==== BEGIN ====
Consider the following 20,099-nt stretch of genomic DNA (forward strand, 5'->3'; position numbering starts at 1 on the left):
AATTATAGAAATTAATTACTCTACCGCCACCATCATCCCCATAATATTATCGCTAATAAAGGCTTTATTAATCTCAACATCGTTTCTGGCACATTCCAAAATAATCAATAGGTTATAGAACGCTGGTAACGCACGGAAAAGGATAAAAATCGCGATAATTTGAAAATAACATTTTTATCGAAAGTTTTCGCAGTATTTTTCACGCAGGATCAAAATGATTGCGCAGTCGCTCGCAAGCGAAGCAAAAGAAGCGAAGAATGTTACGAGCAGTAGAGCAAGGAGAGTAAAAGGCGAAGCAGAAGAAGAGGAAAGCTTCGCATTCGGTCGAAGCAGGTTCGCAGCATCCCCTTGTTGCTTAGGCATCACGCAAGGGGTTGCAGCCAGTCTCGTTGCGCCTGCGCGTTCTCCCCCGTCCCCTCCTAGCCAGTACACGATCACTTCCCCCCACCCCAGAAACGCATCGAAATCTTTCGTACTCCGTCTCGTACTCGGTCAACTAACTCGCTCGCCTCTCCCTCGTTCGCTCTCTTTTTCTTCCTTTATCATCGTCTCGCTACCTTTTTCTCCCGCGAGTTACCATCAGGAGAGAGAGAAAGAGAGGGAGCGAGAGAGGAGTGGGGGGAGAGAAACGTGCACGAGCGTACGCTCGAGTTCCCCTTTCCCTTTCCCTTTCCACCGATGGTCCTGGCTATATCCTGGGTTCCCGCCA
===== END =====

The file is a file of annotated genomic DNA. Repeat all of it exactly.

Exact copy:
Consider the following 20,099-nt stretch of genomic DNA (forward strand, 5'->3'; position numbering starts at 1 on the left):
AATTATAGAAATTAATTACTCTACCGCCACCATCATCCCCATAATATTATCGCTAATAAAGGCTTTATTAATCTCAACATCGTTTCTGGCACATTCCAAAATAATCAATAGGTTATAGAACGCTGGTAACGCACGGAAAAGGATAAAAATCGCGATAATTTGAAAATAACATTTTTATCGAAAGTTTTCGCAGTATTTTTCACGCAGGATCAAAATGATTGCGCAGTCGCTCGCAAGCGAAGCAAAAGAAGCGAAGAATGTTACGAGCAGTAGAGCAAGGAGAGTAAAAGGCGAAGCAGAAGAAGAGGAAAGCTTCGCATTCGGTCGAAGCAGGTTCGCAGCATCCCCTTGTTGCTTAGGCATCACGCAAGGGGTTGCAGCCAGTCTCGTTGCGCCTGCGCGTTCTCCCCCGTCCCCTCCTAGCCAGTACACGATCACTTCCCCCCACCCCAGAAACGCATCGAAATCTTTCGTACTCCGTCTCGTACTCGGTCAACTAACTCGCTCGCCTCTCCCTCGTTCGCTCTCTTTTTCTTCCTTTATCATCGTCTCGCTACCTTTTTCTCCCGCGAGTTACCATCAGGAGAGAGAGAAAGAGAGGGAGCGAGAGAGGAGTGGGGGGAGAGAAACGTGCACGAGCGTACGCTCGAGTTCCCCTTTCCCTTTCCCTTTCCACCGATGGTCCTGGCTATATCCTGGGTTCCCGCCA